Thursday, October 18, 2012
Bad Manners - Forging Ahead
The group at the time consisted of Buster Bloodvessel (lead vocals), Louis Alphonso (guitar), David Farren (bass), Martin Stewart (keyboards), Brian Tuitt (drums), Chris Kane and Andrew Marson (saxophones), Paul Hyman (trumpet), and Winston Bazoomies (harmonica, backing vocals).
Side one begins with “That’ll Do Nicely”, the fourth and final single. It spent three weeks on the UK charts and got down to number 49. This song about having a laid back lifestyle has a lot of world-music influences to it. Have you ever heard Russian melodies done in Ska? You will if you listen to this one.
I like how the horns welcome us at the start of “Salad Bar”, a jamming dance track.
“Tonight Is Your Night” is another upbeat track, this time with a positive affirming lyrical message.
The single version of “Sampson and Delilah” spent three weeks on the UK charts, reaching only number 58. The album cut is a longer version, dubbed the “Biblical Version”; it features extended instrumental sections that were cut from the single release. The lyrics compare a couple’s relationship to infamous ones over the centuries. I remember hearing this one on the college radio station I listened to back in 1982. Like so many other new-wave tracks, this one came back in my life in the mid-90’s thanks to a Rhino Records collection.
The group does their own interpretation of “Exodus”, the instrumental title theme from the 1960 Otto Preminger film of the same name. Of course, their Ska style gives it a slinky, sexy sound.
“Got No Brains”, the first single, spent five weeks on the UK charts and peaked at number 44.
Side two opens with “My Girl Lollipop (My Boy Lollipop)”, the second single, spent seven weeks on the UK charts and rose all the way to number 9. The original version of the song was written in the 1950’s by Robert Spencer of the doo-wop group the Cadillacs and was first recorded in 1956 by Barbie Gaye. It bounces along on a great beat provided by the drums, guitars and horns.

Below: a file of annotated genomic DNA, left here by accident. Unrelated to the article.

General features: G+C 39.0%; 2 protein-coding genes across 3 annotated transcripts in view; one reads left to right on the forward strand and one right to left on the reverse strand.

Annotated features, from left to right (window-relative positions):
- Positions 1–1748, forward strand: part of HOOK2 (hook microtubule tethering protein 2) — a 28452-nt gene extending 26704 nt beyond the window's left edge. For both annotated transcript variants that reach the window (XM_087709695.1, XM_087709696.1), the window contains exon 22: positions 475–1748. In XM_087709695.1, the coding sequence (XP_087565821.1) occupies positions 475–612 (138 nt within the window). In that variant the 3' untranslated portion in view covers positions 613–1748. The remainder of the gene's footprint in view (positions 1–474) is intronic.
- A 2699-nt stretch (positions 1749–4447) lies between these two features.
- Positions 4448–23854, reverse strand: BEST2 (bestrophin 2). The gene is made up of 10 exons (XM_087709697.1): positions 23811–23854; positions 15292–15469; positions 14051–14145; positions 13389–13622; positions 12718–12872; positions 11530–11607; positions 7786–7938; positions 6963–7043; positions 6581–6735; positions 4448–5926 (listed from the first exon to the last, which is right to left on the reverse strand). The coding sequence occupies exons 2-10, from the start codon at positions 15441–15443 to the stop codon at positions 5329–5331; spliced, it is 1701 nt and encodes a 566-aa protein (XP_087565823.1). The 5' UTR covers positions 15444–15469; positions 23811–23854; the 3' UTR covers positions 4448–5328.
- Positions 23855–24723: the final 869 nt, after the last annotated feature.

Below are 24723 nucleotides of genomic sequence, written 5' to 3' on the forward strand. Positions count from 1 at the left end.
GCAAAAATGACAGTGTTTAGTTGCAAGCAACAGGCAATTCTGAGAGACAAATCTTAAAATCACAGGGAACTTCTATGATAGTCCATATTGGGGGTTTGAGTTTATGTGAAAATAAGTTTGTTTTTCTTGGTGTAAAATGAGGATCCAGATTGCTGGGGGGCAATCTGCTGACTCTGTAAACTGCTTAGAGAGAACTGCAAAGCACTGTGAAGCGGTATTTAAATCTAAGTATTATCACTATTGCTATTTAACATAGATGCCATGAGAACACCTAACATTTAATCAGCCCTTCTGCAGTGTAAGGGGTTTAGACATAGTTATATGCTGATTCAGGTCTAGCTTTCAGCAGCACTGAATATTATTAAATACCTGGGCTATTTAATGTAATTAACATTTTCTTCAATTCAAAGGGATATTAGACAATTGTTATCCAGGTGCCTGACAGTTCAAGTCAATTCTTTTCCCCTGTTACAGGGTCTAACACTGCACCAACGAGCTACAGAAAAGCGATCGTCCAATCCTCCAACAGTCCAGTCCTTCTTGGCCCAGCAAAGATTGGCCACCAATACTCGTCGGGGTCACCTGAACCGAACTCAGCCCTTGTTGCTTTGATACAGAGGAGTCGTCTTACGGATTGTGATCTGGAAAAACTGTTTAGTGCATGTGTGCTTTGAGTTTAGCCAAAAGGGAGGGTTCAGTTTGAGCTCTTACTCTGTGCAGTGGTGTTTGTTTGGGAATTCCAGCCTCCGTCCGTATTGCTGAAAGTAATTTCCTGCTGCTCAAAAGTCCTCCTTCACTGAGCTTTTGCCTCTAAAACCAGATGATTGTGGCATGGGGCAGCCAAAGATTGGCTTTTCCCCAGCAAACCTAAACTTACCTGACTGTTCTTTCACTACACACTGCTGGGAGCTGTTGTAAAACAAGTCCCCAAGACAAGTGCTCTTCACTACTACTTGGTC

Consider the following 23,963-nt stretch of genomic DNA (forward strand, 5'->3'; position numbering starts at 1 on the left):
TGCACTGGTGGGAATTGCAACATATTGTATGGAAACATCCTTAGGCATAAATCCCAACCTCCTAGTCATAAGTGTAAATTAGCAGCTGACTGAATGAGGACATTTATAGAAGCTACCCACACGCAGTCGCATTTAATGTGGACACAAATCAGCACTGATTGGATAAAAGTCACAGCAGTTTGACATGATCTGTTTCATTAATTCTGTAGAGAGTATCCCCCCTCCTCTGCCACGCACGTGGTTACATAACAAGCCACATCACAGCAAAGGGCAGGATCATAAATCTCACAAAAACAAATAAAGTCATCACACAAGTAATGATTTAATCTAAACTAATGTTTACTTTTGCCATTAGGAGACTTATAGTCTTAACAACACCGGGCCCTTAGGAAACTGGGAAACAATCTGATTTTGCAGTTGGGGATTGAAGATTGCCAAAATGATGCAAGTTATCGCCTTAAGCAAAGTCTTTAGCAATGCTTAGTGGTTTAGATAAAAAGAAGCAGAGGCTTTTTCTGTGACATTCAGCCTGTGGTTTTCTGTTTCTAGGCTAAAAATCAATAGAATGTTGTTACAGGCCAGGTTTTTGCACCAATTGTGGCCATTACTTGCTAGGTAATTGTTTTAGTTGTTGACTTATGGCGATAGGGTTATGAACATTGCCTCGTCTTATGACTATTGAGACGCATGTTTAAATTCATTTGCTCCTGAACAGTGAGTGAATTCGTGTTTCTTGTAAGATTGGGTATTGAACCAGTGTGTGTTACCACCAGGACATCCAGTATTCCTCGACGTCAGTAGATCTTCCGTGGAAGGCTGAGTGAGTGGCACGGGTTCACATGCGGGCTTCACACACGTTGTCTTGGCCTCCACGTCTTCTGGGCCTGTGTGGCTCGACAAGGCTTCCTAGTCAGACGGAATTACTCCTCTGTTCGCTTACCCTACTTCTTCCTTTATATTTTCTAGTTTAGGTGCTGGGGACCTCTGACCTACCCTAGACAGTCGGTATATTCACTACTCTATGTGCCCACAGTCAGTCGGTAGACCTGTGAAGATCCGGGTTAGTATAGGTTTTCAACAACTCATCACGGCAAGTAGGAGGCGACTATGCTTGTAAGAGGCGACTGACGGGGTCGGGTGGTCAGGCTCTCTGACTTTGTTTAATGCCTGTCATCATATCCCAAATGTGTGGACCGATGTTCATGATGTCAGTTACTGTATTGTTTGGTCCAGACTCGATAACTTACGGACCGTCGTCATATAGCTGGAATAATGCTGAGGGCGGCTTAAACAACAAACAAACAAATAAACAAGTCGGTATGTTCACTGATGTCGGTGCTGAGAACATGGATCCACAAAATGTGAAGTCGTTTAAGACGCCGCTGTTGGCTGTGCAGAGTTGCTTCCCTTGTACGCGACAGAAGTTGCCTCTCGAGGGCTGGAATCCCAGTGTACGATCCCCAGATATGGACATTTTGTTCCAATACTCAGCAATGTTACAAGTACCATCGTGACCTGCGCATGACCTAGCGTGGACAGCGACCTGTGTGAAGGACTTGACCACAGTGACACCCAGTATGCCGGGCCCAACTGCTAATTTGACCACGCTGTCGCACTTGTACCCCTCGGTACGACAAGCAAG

“Falling Out of Love” is the first track to feature a group of female singers in a call-respond delivery on the lyrics.
“Seventh Heaven” reminds me a little bit of a tropical vacation, which seems to be what our family has been doing a lot these past few years. I guess it works out well that we all like the sun and water-based activities (swimming, snorkeling, etc.).
I like the way the singers pronounce the two words in the title of ”Educating Marmalade”, it is almost done in a mocking way to put down those who turn their noses down on others. Just listen to that building laughter as the track nears its end.
“What’s Up Crazy Pup” is a tune written by Van Morrison. Bad Manners plows through it on overdrive, completing it in less than two minutes.
The album closes out with a track simply entitled “Your”. It changes up its tempo a number of times as it goes from verse to chorus and back again.
The 80’s was when I first got into Ska music. There were so many great groups doing it: the Beat/English Beat, Madness, the Specials, and, of course, Bad Manners. It is something about the combination of the horns, the percussion and the beat that always seems to put me in a good mood. Forging Ahead is another one of those hard to find musical treasures that seems to have only come out on vinyl.